The Age of Paradoxes by Dr. Abidan Shah

THE AGE OF PARADOXES by Dr. Shah, Clearview Church, Henderson

Introduction: Everywhere you turn on social media, there are graduation pictures with parents and grandparents proud and excited to see their kids growing up and becoming successful. One thing that is relatively new with regards to the graduation attire are decorating the graduation caps. Here are some interesting ones that I came across: “Bye Buddy hope you find a job,” “This was nothing like high school musical,” “Did everyone see that? Because I will not be doing it again,” “Bye Mr. Anderson, I’m graduating, tardy or not,” “Thousands of years later,” “I don’t even go here,” “Last minute like everything else I did in high school,” “Ya’ll hiring?” and my favorite “I is smart.” The last one is sort of an oxymoron, a contradiction. On one hand, the student is claiming to be smart because he/she is graduating. On the other hand, the student should not be allowed to graduate since they don’t even know basic grammar. In this message on Graduation Sunday, I would like to speak on paradoxes, which are much more than just oxymorons or contradictions. I’ll explain the difference in a few moments. We are still in our series through 1 Peter and this message is directed towards our graduates, but it is for all of us. Main point: Ours is the Age of Paradoxes, much more than at any other time in history. Especially in the post 2020 world, we are smarter and dumber, united and divided, bold and fearful, and woke and wicked, all at the same time. It is vital that we adopt those paradoxes that please God and fulfill his purpose in his world. It is vital that we adapt to our new setting but still maintain our old convictions.

1 Peter 3:13 “And who is he who will harm you if you become followers of what is good?”

Context: Keep in mind that that Peter had just quoted from Psalm 34, David’s psalm at the cave of Adullam. The previous verse, 1 Peter 3:12, said, “For the eyes of the LORD are on the righteous, and His ears are open to their prayers; But the face of the LORD is against those who do evil.” Here David was teaching the distressed, indebted, and dissatisfied people how to be ready for the bad days when it seemed that the wicked were winning. Peter was also telling the Christians that God can see what the wicked are doing and he will protect them from any who would try to harm them for living righteously. The conjunction “and” is more of an inference “then.” What an assurance! But, listen to the very next verse – 14 “But even if you should suffer for righteousness’ sake, you are blessed. And do not be afraid of their threats, nor be troubled.” It appears that Peter just used a paradox – “No harm will come to you if you follow God, but when harm comes to you because you follow God, don’t be afraid.” Paradox often gets confused with contradictions. There’s a difference: Contradiction: Out of two things, one is true, and the other is false. For e.g., living death or poor rich girl. Paradox: A statement that appears contradictory on the surface but can be true on further examination. I don’t have to suggest examples. We are living in the Age of Paradoxes and the culprit is the Internet, especially social media. Don’t misunderstand: The Internet has brought tremendous benefits to our world, but it has also created the Age of Paradoxes. Here’s how:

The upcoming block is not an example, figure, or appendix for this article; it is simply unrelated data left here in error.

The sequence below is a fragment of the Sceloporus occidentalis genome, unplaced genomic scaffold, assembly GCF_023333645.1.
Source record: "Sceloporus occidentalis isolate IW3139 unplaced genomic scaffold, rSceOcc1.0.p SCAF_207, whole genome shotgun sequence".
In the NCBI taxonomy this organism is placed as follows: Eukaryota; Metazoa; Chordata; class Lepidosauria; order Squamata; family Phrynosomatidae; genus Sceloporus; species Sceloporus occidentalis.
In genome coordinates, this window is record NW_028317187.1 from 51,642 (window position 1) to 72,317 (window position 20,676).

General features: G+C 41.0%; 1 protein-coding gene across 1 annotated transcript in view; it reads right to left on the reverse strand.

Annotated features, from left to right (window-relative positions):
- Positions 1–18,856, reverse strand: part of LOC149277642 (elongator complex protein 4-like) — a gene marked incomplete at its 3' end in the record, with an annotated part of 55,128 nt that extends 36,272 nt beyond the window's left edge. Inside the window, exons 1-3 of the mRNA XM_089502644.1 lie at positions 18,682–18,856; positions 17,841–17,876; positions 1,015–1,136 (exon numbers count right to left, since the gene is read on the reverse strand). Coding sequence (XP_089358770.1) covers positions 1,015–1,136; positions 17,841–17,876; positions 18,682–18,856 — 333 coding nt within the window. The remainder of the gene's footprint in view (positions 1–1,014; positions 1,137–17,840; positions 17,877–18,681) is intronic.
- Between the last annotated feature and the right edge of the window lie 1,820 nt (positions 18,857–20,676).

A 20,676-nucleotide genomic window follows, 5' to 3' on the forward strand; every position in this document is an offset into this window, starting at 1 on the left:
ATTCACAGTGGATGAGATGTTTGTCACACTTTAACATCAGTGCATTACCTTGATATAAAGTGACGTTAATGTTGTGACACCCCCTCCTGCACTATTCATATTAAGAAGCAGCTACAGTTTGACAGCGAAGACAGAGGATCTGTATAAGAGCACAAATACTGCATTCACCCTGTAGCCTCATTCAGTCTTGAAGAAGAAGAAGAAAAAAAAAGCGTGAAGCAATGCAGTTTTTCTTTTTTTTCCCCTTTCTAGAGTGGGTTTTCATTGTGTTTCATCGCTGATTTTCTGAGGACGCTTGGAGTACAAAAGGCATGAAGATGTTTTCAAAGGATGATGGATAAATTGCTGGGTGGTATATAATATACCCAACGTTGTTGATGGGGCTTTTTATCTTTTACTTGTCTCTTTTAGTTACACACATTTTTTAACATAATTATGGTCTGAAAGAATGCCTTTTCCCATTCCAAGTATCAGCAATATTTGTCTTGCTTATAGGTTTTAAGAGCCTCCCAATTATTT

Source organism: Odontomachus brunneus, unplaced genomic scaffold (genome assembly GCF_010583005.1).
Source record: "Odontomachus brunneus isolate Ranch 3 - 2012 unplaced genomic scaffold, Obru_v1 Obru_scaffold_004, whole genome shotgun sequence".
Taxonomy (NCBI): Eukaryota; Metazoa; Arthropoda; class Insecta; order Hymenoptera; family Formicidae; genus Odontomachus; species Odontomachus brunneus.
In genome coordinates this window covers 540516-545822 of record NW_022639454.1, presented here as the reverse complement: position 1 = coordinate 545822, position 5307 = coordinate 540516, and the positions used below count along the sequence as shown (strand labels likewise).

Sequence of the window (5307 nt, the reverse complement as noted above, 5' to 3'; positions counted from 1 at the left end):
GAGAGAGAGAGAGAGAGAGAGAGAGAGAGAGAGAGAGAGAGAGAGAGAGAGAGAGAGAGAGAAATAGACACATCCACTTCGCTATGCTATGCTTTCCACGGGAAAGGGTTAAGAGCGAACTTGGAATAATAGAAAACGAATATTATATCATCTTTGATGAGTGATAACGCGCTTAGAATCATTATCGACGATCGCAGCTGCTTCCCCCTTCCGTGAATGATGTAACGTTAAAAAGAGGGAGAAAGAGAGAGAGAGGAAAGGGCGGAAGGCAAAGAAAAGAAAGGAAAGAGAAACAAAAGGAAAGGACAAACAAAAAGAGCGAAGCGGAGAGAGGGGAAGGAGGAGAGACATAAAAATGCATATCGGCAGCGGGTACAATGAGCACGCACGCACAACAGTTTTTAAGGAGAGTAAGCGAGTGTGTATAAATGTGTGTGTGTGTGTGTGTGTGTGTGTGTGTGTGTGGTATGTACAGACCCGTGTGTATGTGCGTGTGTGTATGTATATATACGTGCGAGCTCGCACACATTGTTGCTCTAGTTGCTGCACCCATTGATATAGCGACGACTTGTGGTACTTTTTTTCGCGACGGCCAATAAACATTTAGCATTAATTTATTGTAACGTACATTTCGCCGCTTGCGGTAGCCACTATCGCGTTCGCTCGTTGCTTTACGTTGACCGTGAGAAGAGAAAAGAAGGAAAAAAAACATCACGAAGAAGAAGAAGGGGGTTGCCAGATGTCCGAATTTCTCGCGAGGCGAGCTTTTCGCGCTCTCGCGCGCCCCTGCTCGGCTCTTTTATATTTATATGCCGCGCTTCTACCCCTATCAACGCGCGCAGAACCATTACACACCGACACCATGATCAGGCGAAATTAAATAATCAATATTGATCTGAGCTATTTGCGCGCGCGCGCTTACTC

1. We are Smarter and Dumber at the same time.